My last post covered what turned out to be one of the highlights of my almost four months in China. After an incredibly unique experience hiking to Yubeng, Harry and I split from the rest of our small group. At this point, I truly faced the reality that I would leave China in only a few days. My feelings were varied. I felt excited to see my family, friends, and enjoy some of the foods I so strongly missed. I also felt sad knowing that this was the last time, hopefully not for too long, that I would be with some of these people I had experienced so much with. I had already said goodbye to those friends in my program who hadn’t continued to Yubeng with us, but now I had to say goodbye to everyone but Harry. I had plenty of time to contemplate this on the 20+ hour sleeper bus ride we had to take out of Deqin to Kunming. Once in Kunming , Harry and I would board a plane to Guilin.
While on that sleeper bus, in the midst of trying to dodge the smelly feet of my fellow passengers, somehow making my little “bunk” as comfortable as possible, and keeping my body alert for flying spit from the top bunks, I had plenty of time to reflect on my time with the people that I had become so close to. It surprised me initially how strong the friendships were between all of us. How did we become life-long friends in four months? I attribute the closeness to many things. Of course, there was the obvious: we spent four months in a completely foreign land trying to feel our ways together. I still believe though, that we had sought each other out among the 60 or so people in the program for a reason. We were a diverse group, but one that seemed to understand each other and where we were coming from. At the same time, it was clear that our time abroad meant similar things for all of us. We were there to expand our understanding of how large the world really was, meet new people, and step outside of our comfort zones. We have stayed in touch since returning home and have already planned a little reunion in Washington D.C. this October. More on that when it happens…
My final days in China were perhaps the most fun and relaxed of any. Harry and I arrived in Guilin where we stayed the night before heading out to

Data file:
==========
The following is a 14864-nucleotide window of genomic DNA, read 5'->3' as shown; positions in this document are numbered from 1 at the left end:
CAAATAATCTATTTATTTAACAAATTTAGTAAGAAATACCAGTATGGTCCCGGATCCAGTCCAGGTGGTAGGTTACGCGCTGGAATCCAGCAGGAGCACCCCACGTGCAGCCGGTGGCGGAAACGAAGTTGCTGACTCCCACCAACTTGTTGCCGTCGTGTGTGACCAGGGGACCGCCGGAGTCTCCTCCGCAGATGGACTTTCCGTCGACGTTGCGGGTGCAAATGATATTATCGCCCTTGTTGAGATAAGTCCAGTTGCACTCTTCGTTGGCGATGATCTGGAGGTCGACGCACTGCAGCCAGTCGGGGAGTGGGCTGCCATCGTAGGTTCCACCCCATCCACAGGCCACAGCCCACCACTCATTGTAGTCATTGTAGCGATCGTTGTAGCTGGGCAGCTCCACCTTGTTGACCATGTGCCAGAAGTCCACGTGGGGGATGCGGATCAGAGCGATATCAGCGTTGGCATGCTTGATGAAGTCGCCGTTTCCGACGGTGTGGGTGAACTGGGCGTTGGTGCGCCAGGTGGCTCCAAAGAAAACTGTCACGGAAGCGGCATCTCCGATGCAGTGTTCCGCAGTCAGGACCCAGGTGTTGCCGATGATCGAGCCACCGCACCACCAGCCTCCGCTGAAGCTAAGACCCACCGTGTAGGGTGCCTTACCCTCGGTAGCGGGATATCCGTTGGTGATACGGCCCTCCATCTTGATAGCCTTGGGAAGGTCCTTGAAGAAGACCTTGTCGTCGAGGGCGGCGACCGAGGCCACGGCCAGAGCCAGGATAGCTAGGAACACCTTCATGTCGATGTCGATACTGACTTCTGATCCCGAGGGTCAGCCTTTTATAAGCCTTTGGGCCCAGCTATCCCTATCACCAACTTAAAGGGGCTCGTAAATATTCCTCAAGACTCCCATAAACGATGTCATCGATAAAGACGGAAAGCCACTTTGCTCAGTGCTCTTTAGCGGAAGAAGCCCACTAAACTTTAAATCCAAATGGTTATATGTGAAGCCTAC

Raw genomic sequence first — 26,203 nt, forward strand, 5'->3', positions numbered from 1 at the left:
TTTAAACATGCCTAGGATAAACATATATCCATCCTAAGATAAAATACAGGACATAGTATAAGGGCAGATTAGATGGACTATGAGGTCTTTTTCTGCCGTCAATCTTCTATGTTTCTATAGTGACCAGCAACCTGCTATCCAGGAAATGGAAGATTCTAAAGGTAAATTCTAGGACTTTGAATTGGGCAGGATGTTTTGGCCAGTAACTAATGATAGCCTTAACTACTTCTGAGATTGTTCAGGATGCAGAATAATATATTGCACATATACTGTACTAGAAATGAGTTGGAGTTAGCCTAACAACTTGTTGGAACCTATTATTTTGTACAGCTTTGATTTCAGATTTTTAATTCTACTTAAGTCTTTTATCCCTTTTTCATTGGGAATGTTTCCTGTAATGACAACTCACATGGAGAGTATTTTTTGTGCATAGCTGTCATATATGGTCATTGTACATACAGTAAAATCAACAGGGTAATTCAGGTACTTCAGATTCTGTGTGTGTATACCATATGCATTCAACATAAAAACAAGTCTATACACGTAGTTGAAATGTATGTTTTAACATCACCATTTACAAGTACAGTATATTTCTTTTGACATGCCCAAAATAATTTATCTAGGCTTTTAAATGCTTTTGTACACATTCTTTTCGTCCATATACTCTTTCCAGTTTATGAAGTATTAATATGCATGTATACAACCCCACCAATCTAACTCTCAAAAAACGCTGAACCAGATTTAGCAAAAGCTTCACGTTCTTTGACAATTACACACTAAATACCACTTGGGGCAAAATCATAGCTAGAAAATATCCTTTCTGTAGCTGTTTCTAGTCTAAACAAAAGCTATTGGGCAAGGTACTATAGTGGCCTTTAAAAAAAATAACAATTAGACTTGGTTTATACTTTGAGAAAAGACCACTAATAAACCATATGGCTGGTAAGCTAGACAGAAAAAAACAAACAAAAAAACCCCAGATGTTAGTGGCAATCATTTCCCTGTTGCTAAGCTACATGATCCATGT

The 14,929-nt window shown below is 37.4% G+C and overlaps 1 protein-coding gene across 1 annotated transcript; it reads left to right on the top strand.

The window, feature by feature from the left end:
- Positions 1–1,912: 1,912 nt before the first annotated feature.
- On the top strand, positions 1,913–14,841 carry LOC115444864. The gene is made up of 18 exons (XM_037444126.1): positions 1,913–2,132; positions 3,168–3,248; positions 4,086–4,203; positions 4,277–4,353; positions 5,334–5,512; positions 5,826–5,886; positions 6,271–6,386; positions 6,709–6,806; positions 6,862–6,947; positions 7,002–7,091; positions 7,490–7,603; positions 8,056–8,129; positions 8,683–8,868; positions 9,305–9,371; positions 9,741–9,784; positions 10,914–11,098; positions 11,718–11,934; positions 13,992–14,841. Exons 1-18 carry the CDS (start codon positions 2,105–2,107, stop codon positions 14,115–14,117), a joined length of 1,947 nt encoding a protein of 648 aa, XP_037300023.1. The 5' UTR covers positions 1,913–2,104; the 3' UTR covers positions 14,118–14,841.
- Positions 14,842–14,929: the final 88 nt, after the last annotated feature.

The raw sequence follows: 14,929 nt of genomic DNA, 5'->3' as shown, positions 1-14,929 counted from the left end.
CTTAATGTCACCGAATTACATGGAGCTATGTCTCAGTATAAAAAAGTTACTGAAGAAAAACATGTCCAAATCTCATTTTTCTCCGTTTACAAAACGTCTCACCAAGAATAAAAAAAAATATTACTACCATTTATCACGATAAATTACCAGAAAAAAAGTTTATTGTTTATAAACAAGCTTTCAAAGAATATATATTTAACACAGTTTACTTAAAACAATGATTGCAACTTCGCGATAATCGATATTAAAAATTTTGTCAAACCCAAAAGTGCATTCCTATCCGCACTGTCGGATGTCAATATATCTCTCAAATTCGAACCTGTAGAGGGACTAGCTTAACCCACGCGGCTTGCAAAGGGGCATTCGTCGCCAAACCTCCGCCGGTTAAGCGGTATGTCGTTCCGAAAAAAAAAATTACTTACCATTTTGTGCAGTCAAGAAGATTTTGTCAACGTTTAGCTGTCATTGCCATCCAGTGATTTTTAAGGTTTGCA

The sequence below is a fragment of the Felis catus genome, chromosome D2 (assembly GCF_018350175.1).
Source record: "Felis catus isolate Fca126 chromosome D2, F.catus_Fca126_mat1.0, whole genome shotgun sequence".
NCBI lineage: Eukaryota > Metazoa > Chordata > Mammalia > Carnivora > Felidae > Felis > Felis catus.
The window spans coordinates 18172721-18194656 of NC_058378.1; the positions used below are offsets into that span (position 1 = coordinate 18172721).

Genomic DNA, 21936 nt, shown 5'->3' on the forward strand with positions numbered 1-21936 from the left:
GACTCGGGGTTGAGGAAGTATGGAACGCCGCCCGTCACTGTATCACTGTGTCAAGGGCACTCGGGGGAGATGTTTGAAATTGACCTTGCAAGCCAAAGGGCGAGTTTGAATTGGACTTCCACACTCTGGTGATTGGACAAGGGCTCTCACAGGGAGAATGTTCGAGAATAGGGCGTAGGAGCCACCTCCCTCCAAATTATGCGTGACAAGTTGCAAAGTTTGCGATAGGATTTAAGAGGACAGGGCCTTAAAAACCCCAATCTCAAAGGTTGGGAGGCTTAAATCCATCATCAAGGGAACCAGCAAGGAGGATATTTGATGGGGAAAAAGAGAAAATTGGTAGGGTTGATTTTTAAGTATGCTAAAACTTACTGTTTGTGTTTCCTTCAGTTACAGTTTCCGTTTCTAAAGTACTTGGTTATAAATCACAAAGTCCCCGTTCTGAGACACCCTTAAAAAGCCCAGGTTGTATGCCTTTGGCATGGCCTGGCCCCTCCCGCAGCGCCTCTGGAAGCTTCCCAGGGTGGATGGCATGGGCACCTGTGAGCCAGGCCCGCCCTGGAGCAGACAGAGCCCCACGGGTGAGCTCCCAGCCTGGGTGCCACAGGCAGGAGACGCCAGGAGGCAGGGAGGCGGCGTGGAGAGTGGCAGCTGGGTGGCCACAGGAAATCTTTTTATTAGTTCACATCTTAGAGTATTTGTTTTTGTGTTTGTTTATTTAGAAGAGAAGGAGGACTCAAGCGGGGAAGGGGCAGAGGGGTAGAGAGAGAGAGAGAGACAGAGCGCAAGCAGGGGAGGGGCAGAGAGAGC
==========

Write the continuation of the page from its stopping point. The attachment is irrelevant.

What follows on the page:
Yangshuo the following day. Our hostel in Yangshuo was about as entertaining as they come. The staff was playful and excited the entire time. The hostel was filled with travelers from all corners of the globe. We spent out nights on the roof-top bar of the hostel socializing and sharing traveling stories. During the days, we roamed the overly tourist streets of Yangshuo and picking different far off adventures to take. The karst scenery along the Li River in Yangshuo was the most dream-like scenery we had seen in China.
Our best adventures came from renting bicycles to roam the surrounding areas. Harry and I spent one day biking out into the middle of rural villages and fields. Drudging through muddy paths and fields, we reached a bridge (I believe it was the Dragon Bridge). This was one of those final moments in China where I was able to see things I could only imagine being a part of. Standing on the bridge, looking over bamboo rafts in the river below the shadowy peaks, my mind wandered to my return home. In all honesty my mind had been wandering frequently to that. Again, mixes of emotions were present. I think I was most enamored by the fact that in only a day or two I would be thousands of miles away. I was quick to realize the amazing privilege I had been given in being able to see this part of the world. From the support I received from friends and family to the availability of resources I had to do this trip. I still am thankful to so many people for the chance I had. I think I reached a place where I realized I had given so much to every moment in China, and these last few could not be any different.
I spent the last days in Yangshuo completely satisfied. Satisfied with the time I had spent, the place I was, and with my return home. Harry and I made a few good friends in Yangshuo, who thanks to the Internet we can still keep in touch with via facebook.
Harry and I finally boarded our last train in Guilin only a few days after arriving. We spent about 19 hours together before arriving back in Beijing. When we got back, we found a few friends still in Beijing and ate our final meal at our favorite restaurant near Beida – West Gate. I spent that night in a hotel before boarding my plane back to Chicago.
I left China with so much more than I had come with. It all may sound cliche, but going abroad naturally will teach you things. Among many things, I think I came away with an excitement for new things and an appreciation for the familiar. I have been lucky enough to share my stories and times here on this blog, but I look forward to hearing the stories from others. Whether they are stories from abroad, here at home, or the same old stories I’ve heard hundreds of times.
Thank you to everyone who has read these and commented. Thank you to everyone here at Colorado College who made this possible. I look forward to all the great stories that will get shared here this year!